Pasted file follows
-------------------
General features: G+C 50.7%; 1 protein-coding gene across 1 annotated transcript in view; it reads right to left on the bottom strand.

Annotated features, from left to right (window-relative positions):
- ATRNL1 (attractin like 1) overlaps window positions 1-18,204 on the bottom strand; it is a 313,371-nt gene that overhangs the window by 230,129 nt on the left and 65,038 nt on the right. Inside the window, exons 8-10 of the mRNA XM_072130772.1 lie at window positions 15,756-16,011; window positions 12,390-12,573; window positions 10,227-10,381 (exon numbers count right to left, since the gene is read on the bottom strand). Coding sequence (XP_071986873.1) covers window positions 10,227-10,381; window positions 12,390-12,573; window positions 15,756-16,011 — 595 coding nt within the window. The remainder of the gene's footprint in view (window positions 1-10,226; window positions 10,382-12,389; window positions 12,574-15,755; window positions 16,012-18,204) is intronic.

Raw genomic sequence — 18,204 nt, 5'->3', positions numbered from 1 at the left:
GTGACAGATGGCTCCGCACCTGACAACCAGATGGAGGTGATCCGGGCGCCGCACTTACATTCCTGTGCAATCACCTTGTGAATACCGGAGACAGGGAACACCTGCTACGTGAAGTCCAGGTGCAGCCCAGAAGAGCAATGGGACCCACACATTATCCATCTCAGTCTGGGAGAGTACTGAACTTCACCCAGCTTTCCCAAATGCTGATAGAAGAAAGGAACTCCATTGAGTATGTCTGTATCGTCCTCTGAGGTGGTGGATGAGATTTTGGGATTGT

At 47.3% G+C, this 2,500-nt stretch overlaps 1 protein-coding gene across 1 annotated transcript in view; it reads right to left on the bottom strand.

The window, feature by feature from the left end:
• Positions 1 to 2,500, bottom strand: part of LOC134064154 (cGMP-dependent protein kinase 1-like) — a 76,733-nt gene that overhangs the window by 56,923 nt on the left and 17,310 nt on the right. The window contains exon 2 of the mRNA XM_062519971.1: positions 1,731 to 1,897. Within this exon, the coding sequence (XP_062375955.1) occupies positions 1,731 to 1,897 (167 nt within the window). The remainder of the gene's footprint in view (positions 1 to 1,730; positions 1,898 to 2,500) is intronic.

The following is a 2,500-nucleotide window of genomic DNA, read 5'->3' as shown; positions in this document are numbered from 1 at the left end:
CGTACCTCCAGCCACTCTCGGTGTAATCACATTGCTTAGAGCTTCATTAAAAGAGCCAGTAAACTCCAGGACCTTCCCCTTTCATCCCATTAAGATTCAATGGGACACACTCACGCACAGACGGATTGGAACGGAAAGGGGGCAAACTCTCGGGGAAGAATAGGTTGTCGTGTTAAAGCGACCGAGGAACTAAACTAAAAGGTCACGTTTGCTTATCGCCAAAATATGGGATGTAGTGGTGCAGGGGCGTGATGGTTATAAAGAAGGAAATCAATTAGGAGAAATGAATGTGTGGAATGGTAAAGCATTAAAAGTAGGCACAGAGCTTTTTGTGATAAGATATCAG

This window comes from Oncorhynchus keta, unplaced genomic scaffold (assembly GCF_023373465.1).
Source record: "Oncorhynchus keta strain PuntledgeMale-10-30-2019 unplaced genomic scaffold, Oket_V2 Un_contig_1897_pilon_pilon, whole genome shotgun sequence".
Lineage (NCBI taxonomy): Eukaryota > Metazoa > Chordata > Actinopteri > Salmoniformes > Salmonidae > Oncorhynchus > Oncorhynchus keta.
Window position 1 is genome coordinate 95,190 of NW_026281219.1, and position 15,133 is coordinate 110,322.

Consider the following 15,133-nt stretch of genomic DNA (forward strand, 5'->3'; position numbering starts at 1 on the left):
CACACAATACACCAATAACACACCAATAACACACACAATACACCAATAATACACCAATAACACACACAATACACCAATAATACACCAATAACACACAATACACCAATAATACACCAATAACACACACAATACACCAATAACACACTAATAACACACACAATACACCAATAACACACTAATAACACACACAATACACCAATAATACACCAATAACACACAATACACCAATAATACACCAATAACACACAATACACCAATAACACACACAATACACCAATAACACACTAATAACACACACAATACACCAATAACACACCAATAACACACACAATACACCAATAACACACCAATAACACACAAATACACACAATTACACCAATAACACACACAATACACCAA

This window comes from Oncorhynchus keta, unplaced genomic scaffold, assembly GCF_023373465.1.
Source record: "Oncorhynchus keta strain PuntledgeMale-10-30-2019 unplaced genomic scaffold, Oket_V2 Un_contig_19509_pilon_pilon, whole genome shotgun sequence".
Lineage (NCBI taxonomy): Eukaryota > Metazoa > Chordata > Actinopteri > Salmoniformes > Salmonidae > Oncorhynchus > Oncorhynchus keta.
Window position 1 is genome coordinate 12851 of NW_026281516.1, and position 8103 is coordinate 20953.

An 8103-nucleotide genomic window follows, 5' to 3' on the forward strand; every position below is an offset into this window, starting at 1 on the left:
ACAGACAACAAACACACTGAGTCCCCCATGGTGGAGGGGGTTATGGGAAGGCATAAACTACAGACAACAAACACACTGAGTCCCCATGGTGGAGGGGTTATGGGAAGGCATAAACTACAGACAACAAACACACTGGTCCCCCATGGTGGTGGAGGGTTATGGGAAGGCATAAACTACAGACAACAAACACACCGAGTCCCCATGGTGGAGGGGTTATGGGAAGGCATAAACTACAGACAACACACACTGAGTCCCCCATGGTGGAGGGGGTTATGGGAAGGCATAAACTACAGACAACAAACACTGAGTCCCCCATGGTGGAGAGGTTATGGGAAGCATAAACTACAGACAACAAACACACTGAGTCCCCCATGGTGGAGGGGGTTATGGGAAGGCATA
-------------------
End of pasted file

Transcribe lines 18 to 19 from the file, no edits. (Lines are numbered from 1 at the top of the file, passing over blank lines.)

Source record: "Oncorhynchus keta strain PuntledgeMale-10-30-2019 unplaced genomic scaffold, Oket_V2 Un_contig_19509_pilon_pilon, whole genome shotgun sequence".
Lineage (NCBI taxonomy): Eukaryota > Metazoa > Chordata > Actinopteri > Salmoniformes > Salmonidae > Oncorhynchus > Oncorhynchus keta.